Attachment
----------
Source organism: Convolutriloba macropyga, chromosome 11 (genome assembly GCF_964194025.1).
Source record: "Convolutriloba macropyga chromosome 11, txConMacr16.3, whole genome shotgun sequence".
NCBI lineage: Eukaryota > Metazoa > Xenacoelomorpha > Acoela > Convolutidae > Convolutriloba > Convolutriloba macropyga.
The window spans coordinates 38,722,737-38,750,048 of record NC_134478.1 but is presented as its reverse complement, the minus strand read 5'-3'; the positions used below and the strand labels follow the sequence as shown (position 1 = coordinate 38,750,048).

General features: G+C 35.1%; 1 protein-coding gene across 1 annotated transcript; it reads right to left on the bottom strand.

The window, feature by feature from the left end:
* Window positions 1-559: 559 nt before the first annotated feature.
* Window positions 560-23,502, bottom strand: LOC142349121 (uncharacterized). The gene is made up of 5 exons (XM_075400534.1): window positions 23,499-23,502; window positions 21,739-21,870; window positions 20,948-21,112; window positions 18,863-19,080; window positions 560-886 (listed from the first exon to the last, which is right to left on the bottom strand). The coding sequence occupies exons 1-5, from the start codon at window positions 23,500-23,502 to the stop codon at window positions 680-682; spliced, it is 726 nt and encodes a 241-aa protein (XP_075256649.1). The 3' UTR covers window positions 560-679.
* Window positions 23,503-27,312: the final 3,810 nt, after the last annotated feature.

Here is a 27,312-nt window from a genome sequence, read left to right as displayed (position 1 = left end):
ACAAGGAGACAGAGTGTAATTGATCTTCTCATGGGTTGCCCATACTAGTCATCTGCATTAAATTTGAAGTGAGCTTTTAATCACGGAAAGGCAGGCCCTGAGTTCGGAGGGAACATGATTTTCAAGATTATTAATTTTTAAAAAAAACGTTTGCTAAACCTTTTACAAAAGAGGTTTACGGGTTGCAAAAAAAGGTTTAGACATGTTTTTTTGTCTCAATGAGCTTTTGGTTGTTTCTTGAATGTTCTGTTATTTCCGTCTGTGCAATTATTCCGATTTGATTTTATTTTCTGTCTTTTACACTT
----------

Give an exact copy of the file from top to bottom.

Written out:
Source organism: Convolutriloba macropyga, chromosome 11 (genome assembly GCF_964194025.1).
Source record: "Convolutriloba macropyga chromosome 11, txConMacr16.3, whole genome shotgun sequence".
NCBI lineage: Eukaryota > Metazoa > Xenacoelomorpha > Acoela > Convolutidae > Convolutriloba > Convolutriloba macropyga.
The window spans coordinates 38,722,737-38,750,048 of record NC_134478.1 but is presented as its reverse complement, the minus strand read 5'-3'; the positions used below and the strand labels follow the sequence as shown (position 1 = coordinate 38,750,048).

General features: G+C 35.1%; 1 protein-coding gene across 1 annotated transcript; it reads right to left on the bottom strand.

The window, feature by feature from the left end:
* Window positions 1-559: 559 nt before the first annotated feature.
* Window positions 560-23,502, bottom strand: LOC142349121 (uncharacterized). The gene is made up of 5 exons (XM_075400534.1): window positions 23,499-23,502; window positions 21,739-21,870; window positions 20,948-21,112; window positions 18,863-19,080; window positions 560-886 (listed from the first exon to the last, which is right to left on the bottom strand). The coding sequence occupies exons 1-5, from the start codon at window positions 23,500-23,502 to the stop codon at window positions 680-682; spliced, it is 726 nt and encodes a 241-aa protein (XP_075256649.1). The 3' UTR covers window positions 560-679.
* Window positions 23,503-27,312: the final 3,810 nt, after the last annotated feature.

Here is a 27,312-nt window from a genome sequence, read left to right as displayed (position 1 = left end):
ACAAGGAGACAGAGTGTAATTGATCTTCTCATGGGTTGCCCATACTAGTCATCTGCATTAAATTTGAAGTGAGCTTTTAATCACGGAAAGGCAGGCCCTGAGTTCGGAGGGAACATGATTTTCAAGATTATTAATTTTTAAAAAAAACGTTTGCTAAACCTTTTACAAAAGAGGTTTACGGGTTGCAAAAAAAGGTTTAGACATGTTTTTTTGTCTCAATGAGCTTTTGGTTGTTTCTTGAATGTTCTGTTATTTCCGTCTGTGCAATTATTCCGATTTGATTTTATTTTCTGTCTTTTACACTT